“That’s a fifth of the soybean crop that hasn’t set a pod yet.
“For a crop that is dependent on daylight to mature, there are still a lot of acres yet to produce a crop.”
“Trade may be more focused on the lateness of the crop and how many acres are setting pods behind average,” ADM Investor Services said.
Still, soybean futures for November stood down 0.8% at $8.60 ½ a bushel in early trading, with the headline crop rating weighting, up 2 points at 55% good or excellent – 1 point ahead of market expectations.
The rating “is below the five-year average of 67% good or excellent but is in line with 2007 crop which produced a trendline average crop”, Benson Quinn Commodities said.
Furthermore, demand remains a concern, with clouds overhanging US trade relations with China, the top soybean importer, despite more cheery pronouncements of late from US President Donald Trump, saying a deal was closer than it had been for some time – after the plunge in relations late last week.
“Markets are, understandably, flummoxed by these [latest] remarks – good cop, bad cop is not usually a solo game,” said Tobin Gorey at Commonwealth Bank of Australia.
Wheat futures, meanwhile, shed 0.4% to $4.73 ½ a bushel in Chicago for December delivery.
While Egypt’s Gasc did overnight announce a tender, to be finalised later on Tuesday, so providing a fillip from the demand perspective, there are worries that this will only highlight the lack of competitiveness of US crop.
“US soft red winter wheat export prices remain a premium to Europe prices,” said ADM Investor Services.
“This suggests prices may need to drift lower to find demand.”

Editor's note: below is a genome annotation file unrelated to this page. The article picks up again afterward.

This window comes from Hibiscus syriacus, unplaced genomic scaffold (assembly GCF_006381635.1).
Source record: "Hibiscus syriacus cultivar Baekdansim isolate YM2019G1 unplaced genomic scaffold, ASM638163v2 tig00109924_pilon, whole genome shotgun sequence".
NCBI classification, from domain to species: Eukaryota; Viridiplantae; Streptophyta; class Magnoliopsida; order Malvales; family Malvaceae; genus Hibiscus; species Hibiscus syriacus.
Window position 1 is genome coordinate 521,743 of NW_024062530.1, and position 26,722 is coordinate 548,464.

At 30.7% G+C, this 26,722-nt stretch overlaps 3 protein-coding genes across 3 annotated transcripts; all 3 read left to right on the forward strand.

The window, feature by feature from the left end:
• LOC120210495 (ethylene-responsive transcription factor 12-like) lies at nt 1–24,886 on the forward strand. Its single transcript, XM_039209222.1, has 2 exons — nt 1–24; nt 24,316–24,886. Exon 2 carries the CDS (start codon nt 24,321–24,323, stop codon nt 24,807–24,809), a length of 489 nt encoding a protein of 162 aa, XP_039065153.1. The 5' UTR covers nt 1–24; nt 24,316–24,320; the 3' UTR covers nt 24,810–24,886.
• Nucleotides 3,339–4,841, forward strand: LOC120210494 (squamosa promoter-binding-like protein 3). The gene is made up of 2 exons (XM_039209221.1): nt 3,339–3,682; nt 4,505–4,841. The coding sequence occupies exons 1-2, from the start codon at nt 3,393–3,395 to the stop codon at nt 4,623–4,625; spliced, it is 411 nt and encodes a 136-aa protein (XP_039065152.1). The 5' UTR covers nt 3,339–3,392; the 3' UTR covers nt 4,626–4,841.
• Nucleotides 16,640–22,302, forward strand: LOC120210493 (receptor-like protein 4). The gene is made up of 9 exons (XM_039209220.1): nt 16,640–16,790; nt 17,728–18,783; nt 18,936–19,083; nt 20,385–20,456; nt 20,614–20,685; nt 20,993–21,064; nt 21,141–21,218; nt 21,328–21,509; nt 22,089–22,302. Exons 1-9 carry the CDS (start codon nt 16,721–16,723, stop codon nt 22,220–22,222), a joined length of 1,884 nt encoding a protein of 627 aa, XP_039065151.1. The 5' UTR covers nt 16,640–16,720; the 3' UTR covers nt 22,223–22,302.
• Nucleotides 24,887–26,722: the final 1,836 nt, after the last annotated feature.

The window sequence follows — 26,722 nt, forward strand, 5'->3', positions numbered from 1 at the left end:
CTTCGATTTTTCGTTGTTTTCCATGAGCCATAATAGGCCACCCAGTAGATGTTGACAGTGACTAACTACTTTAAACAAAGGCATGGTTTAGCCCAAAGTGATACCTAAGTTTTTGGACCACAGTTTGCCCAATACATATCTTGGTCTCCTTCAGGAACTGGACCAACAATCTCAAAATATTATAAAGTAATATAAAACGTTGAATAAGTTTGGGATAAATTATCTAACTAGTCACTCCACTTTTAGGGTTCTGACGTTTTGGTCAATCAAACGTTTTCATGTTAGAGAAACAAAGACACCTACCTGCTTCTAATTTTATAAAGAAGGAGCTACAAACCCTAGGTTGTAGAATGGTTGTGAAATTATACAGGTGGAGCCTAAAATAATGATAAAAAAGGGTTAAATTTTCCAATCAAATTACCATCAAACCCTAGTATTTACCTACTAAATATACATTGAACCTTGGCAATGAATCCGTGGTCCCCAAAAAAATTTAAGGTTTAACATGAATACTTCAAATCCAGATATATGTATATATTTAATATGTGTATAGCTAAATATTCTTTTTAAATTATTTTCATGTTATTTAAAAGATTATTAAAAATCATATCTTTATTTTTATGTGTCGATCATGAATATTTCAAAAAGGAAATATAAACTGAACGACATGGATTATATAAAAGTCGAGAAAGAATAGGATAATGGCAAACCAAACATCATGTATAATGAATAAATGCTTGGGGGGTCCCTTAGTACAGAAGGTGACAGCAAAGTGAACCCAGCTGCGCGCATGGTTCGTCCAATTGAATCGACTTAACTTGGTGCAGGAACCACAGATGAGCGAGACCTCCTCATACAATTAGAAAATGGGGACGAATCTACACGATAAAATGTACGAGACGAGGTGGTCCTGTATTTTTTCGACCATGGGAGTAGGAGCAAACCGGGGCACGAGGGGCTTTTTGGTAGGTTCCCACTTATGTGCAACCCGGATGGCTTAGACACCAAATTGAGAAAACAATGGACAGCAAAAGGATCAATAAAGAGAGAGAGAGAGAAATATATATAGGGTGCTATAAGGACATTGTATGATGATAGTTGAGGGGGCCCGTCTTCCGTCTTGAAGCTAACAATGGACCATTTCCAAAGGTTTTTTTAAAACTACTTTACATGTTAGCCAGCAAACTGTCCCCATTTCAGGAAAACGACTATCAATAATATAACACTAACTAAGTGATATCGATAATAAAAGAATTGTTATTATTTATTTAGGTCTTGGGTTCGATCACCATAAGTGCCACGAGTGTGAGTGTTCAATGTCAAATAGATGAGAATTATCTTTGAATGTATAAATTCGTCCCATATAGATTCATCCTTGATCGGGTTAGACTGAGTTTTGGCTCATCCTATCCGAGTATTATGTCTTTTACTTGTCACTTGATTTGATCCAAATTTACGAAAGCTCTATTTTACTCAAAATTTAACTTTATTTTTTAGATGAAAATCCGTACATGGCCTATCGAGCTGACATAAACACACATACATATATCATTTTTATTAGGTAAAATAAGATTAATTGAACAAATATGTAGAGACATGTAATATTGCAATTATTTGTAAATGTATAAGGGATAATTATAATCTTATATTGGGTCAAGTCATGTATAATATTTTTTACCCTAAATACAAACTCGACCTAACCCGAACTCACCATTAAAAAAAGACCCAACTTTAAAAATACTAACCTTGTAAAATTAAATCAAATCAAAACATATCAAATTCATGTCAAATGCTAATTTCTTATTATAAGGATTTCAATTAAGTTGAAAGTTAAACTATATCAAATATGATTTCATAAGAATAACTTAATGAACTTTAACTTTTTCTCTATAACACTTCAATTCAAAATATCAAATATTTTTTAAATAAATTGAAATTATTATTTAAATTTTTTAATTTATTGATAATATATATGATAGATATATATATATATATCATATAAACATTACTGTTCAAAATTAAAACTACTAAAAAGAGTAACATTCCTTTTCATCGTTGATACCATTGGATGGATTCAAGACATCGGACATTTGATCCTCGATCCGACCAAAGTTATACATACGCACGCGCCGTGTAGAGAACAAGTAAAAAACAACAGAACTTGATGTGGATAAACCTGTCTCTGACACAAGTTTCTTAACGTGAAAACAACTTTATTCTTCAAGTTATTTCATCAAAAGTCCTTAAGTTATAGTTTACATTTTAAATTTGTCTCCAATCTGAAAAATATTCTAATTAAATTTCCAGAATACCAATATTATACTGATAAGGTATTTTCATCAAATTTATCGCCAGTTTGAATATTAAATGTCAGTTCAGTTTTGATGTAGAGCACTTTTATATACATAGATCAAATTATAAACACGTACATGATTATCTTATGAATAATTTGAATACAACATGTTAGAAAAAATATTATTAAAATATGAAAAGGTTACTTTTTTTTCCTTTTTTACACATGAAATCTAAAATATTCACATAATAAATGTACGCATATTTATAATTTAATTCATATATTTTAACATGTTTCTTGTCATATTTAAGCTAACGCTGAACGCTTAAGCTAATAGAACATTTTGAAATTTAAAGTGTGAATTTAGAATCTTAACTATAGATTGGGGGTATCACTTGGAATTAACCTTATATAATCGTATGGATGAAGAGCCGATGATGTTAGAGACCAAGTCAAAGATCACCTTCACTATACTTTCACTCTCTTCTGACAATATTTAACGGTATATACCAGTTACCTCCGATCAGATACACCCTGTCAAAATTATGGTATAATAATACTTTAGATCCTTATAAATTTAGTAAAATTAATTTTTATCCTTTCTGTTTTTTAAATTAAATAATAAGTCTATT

Furthermore, “despite a near-record discount to soft red winter wheat, hard red winter wheat prices are still a premium to Russia prices. This could still offer resistance to prices.”
Kansas City hard red winter wheat futures for December also eased, if by a more modest 0.1% to $4.01 ½ a bushel, clinging on above the $4.00-a-bushel mark, and indeed remaining within a price corridor that has now lasted a couple of weeks.
‘Currently the most competitive’
In Paris, Agritel doubted French hopes of winning a Gasc order, despite showing the lowest price excluding shipping in the previous tender.
“Black Sea origins are currently the most competitive,” the analysis group said.
SovEcon reported Russian wheat export prices falling $2 a tonne last week to $191 a tonne “the lowest weekly closing price for this season”, with values undermined by “weak futures markets and strong competition with other origins”.
In New York, cotton futures fell despite another drop in US crop condition, this time by 6 points to 43%.
However, the market remains overhung by US-China trade worries, with the US the top exporter of cotton, and the latter a key importer.
New York cotton futures for December shed 0.4% to 57.60 cents a pound, adding to losses in the last session.
“Internationally, the Trump administration has considered raising tariffs on all import from China to 30%, which we think was at the heart of Monday’s [price] setback,” said Louis Rose at Rose Commodity Group.
“China imported the equivalent of approximately 750,000 bales in July, little of it obviously coming from the US.”
CBA’s Tobin Gorey said that Monday’s trading “does reveal, or perhaps confirm, the extent to which US cotton’s fortunes are hostage to US China trade.”